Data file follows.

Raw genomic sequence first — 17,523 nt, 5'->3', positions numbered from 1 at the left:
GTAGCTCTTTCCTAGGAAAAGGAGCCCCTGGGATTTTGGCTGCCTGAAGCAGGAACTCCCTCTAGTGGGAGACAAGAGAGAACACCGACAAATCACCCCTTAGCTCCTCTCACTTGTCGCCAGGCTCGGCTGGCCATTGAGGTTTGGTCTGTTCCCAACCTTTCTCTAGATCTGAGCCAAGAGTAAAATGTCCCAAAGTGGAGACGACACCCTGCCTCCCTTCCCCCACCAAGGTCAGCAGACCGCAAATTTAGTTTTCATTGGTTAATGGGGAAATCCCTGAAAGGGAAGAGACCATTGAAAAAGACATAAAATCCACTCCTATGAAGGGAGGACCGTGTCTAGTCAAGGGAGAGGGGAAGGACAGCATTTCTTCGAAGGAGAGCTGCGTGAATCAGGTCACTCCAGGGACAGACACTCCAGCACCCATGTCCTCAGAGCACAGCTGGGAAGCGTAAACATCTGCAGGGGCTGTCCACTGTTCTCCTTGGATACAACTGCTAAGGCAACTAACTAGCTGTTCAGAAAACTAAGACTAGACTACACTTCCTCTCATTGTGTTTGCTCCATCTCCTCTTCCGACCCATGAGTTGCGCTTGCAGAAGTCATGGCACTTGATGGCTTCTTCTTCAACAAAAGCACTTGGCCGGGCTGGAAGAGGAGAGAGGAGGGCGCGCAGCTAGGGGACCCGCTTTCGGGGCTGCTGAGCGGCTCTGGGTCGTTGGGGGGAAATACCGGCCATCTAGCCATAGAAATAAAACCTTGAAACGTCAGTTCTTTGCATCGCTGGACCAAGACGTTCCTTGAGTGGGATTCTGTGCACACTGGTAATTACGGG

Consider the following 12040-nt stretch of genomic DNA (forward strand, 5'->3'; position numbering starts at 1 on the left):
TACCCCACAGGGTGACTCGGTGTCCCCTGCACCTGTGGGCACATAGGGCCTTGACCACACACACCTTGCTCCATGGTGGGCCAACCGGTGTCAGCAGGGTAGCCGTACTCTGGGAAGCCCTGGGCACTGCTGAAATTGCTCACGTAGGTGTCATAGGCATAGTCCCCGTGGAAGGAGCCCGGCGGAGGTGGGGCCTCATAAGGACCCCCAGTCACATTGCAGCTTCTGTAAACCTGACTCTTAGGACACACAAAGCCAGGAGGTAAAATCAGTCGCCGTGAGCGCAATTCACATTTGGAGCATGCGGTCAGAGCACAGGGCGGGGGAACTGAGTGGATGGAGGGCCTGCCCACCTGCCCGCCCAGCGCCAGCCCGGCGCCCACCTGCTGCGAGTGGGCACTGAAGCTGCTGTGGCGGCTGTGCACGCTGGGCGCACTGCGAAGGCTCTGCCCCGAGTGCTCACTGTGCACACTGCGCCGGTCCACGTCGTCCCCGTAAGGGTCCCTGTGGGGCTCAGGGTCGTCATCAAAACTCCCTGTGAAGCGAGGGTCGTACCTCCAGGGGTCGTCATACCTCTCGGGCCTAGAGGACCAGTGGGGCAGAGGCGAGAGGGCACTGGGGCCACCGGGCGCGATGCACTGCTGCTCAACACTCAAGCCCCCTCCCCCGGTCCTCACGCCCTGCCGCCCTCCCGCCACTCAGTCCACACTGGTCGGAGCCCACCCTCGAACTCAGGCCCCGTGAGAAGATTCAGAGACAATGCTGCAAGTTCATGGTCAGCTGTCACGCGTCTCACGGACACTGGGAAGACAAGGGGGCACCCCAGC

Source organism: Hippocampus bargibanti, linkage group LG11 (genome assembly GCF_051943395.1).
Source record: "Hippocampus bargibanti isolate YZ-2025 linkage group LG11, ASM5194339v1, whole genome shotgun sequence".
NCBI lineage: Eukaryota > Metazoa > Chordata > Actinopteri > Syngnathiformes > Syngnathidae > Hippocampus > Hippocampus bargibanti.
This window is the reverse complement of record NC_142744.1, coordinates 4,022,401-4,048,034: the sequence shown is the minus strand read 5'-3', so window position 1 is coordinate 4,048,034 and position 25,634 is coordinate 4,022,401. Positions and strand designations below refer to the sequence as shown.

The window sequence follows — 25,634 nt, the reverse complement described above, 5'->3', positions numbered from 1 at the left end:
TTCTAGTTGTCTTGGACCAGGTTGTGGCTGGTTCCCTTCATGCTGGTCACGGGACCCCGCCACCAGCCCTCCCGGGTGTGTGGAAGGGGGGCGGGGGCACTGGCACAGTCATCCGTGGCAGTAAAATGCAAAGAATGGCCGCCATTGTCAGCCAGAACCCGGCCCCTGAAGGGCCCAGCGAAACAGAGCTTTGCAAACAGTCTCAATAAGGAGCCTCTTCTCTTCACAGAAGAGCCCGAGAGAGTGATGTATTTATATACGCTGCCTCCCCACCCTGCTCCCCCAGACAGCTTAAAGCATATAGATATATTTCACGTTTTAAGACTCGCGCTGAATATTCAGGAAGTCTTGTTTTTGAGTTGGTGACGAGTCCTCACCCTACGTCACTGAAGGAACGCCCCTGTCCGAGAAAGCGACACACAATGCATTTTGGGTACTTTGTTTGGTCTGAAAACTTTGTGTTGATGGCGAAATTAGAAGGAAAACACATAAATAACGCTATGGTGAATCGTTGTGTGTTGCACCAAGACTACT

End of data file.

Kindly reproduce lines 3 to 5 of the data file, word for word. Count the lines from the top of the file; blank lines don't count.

Consider the following 12040-nt stretch of genomic DNA (forward strand, 5'->3'; position numbering starts at 1 on the left):
TACCCCACAGGGTGACTCGGTGTCCCCTGCACCTGTGGGCACATAGGGCCTTGACCACACACACCTTGCTCCATGGTGGGCCAACCGGTGTCAGCAGGGTAGCCGTACTCTGGGAAGCCCTGGGCACTGCTGAAATTGCTCACGTAGGTGTCATAGGCATAGTCCCCGTGGAAGGAGCCCGGCGGAGGTGGGGCCTCATAAGGACCCCCAGTCACATTGCAGCTTCTGTAAACCTGACTCTTAGGACACACAAAGCCAGGAGGTAAAATCAGTCGCCGTGAGCGCAATTCACATTTGGAGCATGCGGTCAGAGCACAGGGCGGGGGAACTGAGTGGATGGAGGGCCTGCCCACCTGCCCGCCCAGCGCCAGCCCGGCGCCCACCTGCTGCGAGTGGGCACTGAAGCTGCTGTGGCGGCTGTGCACGCTGGGCGCACTGCGAAGGCTCTGCCCCGAGTGCTCACTGTGCACACTGCGCCGGTCCACGTCGTCCCCGTAAGGGTCCCTGTGGGGCTCAGGGTCGTCATCAAAACTCCCTGTGAAGCGAGGGTCGTACCTCCAGGGGTCGTCATACCTCTCGGGCCTAGAGGACCAGTGGGGCAGAGGCGAGAGGGCACTGGGGCCACCGGGCGCGATGCACTGCTGCTCAACACTCAAGCCCCCTCCCCCGGTCCTCACGCCCTGCCGCCCTCCCGCCACTCAGTCCACACTGGTCGGAGCCCACCCTCGAACTCAGGCCCCGTGAGAAGATTCAGAGACAATGCTGCAAGTTCATGGTCAGCTGTCACGCGTCTCACGGACACTGGGAAGACAAGGGGGCACCCCAGC

Source organism: Hippocampus bargibanti, linkage group LG11 (genome assembly GCF_051943395.1).